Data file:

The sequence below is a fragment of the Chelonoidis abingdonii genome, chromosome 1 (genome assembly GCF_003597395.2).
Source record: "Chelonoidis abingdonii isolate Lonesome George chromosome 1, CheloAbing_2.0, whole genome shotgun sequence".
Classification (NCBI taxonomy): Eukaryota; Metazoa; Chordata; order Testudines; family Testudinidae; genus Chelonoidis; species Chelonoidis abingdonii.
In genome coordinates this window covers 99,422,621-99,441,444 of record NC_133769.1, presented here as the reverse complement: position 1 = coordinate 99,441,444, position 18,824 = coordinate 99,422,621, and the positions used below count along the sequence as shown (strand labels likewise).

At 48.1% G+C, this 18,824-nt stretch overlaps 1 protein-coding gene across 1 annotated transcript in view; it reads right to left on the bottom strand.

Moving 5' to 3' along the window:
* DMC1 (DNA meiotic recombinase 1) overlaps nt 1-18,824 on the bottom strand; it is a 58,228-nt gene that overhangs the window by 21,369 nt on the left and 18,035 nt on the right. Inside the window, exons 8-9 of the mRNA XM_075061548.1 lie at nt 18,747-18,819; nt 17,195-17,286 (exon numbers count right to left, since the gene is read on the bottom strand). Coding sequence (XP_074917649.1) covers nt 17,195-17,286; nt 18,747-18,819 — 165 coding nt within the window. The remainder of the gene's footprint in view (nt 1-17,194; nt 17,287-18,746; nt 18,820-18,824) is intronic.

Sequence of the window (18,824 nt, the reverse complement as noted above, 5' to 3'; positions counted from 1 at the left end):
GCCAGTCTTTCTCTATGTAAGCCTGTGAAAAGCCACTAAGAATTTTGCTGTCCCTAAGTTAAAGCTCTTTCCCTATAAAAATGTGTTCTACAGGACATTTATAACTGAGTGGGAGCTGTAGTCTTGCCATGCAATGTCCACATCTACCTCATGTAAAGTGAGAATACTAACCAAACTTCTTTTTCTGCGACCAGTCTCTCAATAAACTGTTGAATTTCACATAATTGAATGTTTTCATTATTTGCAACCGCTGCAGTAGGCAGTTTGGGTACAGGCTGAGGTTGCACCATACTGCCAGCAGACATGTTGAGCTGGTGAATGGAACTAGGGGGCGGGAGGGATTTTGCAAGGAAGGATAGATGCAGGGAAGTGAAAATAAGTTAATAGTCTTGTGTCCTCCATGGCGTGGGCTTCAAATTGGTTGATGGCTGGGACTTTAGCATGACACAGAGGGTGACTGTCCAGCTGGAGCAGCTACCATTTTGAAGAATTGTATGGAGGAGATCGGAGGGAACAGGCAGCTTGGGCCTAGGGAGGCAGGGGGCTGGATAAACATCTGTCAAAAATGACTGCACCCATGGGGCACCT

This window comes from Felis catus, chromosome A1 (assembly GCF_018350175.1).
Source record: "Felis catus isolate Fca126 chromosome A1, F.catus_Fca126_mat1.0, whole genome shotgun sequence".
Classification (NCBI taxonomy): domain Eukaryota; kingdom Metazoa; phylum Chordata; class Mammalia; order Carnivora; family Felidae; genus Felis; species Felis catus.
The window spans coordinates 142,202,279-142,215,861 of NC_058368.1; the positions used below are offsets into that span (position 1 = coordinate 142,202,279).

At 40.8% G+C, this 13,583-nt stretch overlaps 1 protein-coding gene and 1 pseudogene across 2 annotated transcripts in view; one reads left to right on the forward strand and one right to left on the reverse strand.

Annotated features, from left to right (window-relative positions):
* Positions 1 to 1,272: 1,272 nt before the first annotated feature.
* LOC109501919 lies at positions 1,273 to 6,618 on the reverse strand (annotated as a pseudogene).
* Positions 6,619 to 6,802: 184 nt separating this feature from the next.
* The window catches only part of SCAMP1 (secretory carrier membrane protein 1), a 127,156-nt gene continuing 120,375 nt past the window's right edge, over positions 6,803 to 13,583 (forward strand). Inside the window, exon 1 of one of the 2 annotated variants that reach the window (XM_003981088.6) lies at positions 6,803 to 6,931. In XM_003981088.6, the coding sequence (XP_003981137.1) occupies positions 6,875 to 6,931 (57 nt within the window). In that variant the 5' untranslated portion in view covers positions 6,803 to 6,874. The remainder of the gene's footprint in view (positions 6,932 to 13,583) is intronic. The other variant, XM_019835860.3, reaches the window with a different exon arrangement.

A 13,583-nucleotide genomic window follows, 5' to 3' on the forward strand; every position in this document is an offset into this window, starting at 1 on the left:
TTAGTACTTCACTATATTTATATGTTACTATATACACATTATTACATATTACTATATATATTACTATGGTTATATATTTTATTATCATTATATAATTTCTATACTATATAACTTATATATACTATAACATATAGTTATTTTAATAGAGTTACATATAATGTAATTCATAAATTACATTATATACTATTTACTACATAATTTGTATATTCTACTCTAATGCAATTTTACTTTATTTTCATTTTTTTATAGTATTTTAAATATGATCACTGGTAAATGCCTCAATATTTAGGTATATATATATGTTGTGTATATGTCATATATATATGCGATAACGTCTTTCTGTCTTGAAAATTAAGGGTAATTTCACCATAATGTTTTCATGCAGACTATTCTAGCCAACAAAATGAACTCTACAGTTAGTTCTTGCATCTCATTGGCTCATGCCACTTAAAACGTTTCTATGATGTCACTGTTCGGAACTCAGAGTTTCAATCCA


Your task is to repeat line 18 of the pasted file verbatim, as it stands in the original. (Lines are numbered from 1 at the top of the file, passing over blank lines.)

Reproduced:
* Positions 6,619 to 6,802: 184 nt separating this feature from the next.